Food choices are abundant and you rarely have to venture far from the trail to experience it. As for trail snacks and water, they were never a problem thanks to the ubiquitous Korean convenience stores like Mini Stop, GS25 and 7-11. These stores stock everything from boiled eggs to single malt scotch. You could tour Korea dining exclusively at convenience stores. In fact, there are entire websites dedicated to Korean convenience store cuisine. And, as the name would suggest, they are pretty much everywhere in Korea.
And here's the best part. When you're touring on a bike and burning 5000 calories a day, you can pretty much eat anything.
The Korean One Star Motel
Accomodations are the only area where the Path might be considered sub-par. Outside of the big cities, your choices are going to be limited to small, family run motels known as love motels, spa motels or cycle motels. If you've backpacked in Asia or South America and stayed in hostels, you're not going to have any problem. However, if you're concerned about thread-count, room service and amenities, you're going to need a bit of adjustment.
All these motels are clean and safe but they do not conform to Western hotel standards. They might be considered one star at best. For instance, bed sheets and bathroom soap are sometimes not changed between guests. If that makes you squeamish, you may want to consider van shuttles to take you from the trail to a high end hotel. These shuttles are often found loitering near path checkpoints or you can simply call them for pickup.
One positive aspect about touring in rural Korea is that you don't need to make prior reservations for accommodation. We just winged it and only had a problem once where we didn't find a motel until very late at night. If I were to go back, I would probably camp. Campsites were numerous along the path. Some of them had raised wooden platforms on which to pitch a tent and many even had power outlets to charge your electronics.
I have nothing but good things to say about the Four Rivers Bike Path. It rivals anything I've cycled on in Europe. The path is wide, smooth and mostly car-free on dedicated bike trails. Despite the fact that Korea is a mountainous country, the builders did a remarkable job of routing the path. There are numerous bike-only bridges over the rivers and near Seoul, there are two bike-only tunnels that were bored through entire mountains.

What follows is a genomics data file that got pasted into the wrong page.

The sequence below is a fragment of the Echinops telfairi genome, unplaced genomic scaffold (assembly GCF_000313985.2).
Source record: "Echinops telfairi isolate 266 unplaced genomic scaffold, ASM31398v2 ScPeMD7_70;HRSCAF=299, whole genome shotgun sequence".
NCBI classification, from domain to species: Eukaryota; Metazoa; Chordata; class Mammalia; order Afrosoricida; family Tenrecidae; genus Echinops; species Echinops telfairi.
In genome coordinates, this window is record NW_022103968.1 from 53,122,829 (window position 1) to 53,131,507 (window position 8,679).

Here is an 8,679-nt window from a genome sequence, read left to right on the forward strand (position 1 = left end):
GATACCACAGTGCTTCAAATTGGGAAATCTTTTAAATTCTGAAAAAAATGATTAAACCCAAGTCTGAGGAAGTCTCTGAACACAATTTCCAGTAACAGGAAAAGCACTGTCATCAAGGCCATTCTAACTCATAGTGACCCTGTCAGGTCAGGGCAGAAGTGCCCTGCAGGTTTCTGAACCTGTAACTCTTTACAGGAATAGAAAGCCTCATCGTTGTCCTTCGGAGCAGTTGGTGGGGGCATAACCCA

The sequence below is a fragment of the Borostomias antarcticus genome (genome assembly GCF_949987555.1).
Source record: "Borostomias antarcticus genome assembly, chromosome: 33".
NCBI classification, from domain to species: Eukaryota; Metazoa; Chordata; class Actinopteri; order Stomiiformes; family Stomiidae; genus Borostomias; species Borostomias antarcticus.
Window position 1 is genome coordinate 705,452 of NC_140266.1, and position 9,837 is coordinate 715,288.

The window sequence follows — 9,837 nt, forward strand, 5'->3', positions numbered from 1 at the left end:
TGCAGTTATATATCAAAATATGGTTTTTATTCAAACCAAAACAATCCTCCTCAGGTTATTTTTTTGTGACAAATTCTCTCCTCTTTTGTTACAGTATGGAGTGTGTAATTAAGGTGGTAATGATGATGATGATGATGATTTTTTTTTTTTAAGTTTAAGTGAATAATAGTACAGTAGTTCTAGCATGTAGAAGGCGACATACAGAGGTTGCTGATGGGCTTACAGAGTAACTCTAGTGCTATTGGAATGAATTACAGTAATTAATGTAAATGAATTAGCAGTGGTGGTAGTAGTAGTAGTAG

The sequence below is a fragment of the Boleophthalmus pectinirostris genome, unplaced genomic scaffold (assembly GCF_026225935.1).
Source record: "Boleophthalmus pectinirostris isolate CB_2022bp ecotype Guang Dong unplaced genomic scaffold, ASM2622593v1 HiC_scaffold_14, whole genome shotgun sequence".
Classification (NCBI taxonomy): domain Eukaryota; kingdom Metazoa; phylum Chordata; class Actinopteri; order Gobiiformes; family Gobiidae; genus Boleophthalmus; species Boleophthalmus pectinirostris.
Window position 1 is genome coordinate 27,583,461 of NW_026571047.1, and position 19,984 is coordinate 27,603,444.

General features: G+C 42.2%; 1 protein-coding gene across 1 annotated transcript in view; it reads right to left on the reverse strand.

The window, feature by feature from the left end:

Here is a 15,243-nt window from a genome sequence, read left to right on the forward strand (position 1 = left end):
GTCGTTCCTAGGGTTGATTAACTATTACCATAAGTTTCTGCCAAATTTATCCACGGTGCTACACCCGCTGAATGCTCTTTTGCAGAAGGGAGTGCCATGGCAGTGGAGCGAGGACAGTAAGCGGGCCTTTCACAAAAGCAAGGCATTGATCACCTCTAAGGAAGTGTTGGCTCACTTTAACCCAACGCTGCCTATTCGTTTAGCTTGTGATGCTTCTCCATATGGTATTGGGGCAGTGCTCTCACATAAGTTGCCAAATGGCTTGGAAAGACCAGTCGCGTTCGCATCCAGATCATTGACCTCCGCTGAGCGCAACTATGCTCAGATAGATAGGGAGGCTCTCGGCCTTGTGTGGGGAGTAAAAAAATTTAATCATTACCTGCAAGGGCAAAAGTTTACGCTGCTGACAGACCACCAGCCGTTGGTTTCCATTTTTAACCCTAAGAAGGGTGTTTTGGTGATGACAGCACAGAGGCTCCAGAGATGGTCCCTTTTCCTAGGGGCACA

It's mind boggling to think of the political will and vision that would have been required to get the path planned, funded and built. In my hometown of Toronto, we argue endlessly about bike lanes, a constant back and forth of car vs. bike. We even had a 3 km bike lane installed by a pro-bike city council and then removed two years later by an anti-bike council. To think that a system like Four Rivers could be built in Canada is a pipe dream.
Given the quality of the path, I was surprised to see very few tourists. In fact, we only encountered one other foreigner during our 6 days, a German student named Stefan who was riding the entire Incheon-Seoul route on a fixie. Legs of Teutonic steel.
The Four Rivers Bike Path ends at a stone marker in a rather mundane parking lot in Busan. We did our high fives, then bought a bottle of makgeolli from the nearby 7-11 and made our toasts. One for my father who made it to Busan in 1950 and one for my aunt who didn't.